Those who make a practice of seeking inconsistency in conservatives’ writings may have chuckled to themselves a couple days ago when I included the illegality of marijuana as one way that the government can trip people up in order to catch them in its web. And in fairness, I have generally opposed the overtures of those who wish to legalize the drug in Rhode Island.
The reality is that I would like to get to the point that the government isn’t involved in behavioral scrutiny. At the same time, though, I’ll insist that we be aware of the ground on which we’re standing before we start making leaps. Like a tree around a sign, our culture has grown around and integrated into itself the reality of drugs’ illegality. We can’t just rip it out, and we should give due consideration to the incentives of those who want to do so.
Consumers will pay a sales tax ranging from 22.25% to 24.25%, which includes the state excise tax of 15%, and additional state and local sales taxes ranging from 7.25% to 9.25%.
Local businesses will have to pay a tax ranging from 1% to 20% of gross receipts, or $1 to $50 per square foot of marijuana plants, according to the Fitch report.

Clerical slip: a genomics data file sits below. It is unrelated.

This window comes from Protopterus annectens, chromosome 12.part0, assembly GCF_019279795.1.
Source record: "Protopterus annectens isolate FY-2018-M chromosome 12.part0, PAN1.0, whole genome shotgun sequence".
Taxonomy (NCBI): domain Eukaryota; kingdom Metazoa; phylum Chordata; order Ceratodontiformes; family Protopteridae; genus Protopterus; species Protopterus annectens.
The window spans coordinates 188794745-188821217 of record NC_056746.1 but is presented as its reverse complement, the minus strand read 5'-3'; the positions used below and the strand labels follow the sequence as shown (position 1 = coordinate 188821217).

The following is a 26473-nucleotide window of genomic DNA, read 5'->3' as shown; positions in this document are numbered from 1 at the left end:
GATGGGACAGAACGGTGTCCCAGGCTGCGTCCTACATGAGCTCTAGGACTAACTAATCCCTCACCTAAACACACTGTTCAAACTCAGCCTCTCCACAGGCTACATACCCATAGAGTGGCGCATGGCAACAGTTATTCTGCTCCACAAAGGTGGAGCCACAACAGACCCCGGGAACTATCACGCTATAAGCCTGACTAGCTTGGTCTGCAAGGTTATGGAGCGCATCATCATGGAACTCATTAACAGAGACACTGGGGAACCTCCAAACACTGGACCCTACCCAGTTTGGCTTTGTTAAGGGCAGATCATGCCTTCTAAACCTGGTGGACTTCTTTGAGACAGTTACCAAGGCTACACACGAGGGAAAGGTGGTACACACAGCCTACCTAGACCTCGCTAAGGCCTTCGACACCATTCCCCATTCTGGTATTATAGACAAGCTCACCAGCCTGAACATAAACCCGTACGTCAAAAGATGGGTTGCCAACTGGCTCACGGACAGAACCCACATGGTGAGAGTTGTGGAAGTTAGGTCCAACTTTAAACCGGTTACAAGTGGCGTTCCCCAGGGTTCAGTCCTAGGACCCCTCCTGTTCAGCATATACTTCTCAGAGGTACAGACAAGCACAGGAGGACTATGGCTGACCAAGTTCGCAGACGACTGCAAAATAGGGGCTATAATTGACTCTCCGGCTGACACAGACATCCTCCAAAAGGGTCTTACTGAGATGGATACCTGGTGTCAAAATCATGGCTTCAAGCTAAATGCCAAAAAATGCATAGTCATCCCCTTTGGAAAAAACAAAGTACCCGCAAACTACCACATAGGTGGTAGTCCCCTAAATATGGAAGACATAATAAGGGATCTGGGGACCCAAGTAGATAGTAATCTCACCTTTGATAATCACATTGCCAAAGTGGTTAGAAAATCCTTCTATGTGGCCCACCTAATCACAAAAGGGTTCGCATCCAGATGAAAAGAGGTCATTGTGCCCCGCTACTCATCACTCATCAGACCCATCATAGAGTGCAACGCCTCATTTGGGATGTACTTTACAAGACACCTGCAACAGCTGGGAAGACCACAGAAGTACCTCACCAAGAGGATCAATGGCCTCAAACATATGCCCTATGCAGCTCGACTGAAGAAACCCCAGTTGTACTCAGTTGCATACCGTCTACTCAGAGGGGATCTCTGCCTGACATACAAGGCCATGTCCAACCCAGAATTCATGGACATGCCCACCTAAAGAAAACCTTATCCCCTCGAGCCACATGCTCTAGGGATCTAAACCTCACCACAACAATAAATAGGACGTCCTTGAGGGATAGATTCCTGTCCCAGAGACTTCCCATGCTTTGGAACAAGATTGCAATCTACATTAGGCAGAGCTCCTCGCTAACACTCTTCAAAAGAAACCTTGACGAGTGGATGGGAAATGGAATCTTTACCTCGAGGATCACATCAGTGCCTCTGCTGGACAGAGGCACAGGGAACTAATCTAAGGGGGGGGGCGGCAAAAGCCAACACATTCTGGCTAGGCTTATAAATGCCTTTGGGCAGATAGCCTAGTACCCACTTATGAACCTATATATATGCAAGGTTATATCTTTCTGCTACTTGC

In addition, farmers will be taxed $9.25 per ounce for flower, and $2.75 per ounce for leaves.
The Fitch report says this combination of state and local taxes for consumers, retailers and growers could keep portions of California’s cannabis industry off the grid, where it has flourished for some time.”
California’s black markets for cannabis were well established long before its voters legalized cannabis in November 2016 and are expected to dominate post-legalization production,” said the Fitch report.
This isn’t an expansion of freedom so much as the government’s entering into yet another line of business that was once the purview of organized crime. The legitimate, libertarian rationale for legalizing pot is, in my view, at odds with its use as a revenue engine for government. Additional taxes on a substance are essentially a lesser value judgment, expanding an unhealthy freedom in order to use the profits in ways that very probably involve limitations on healthier freedoms. They’ll sell you drugs only in order to use the profits expanding their ability to enforce much more pervasive laws, regulations, licenses, and dependency traps.
To get to legalization, we should take the path of a stronger culture and a more broadly limited government, not the dark ally in the bureaucracy that leads to the government pusher.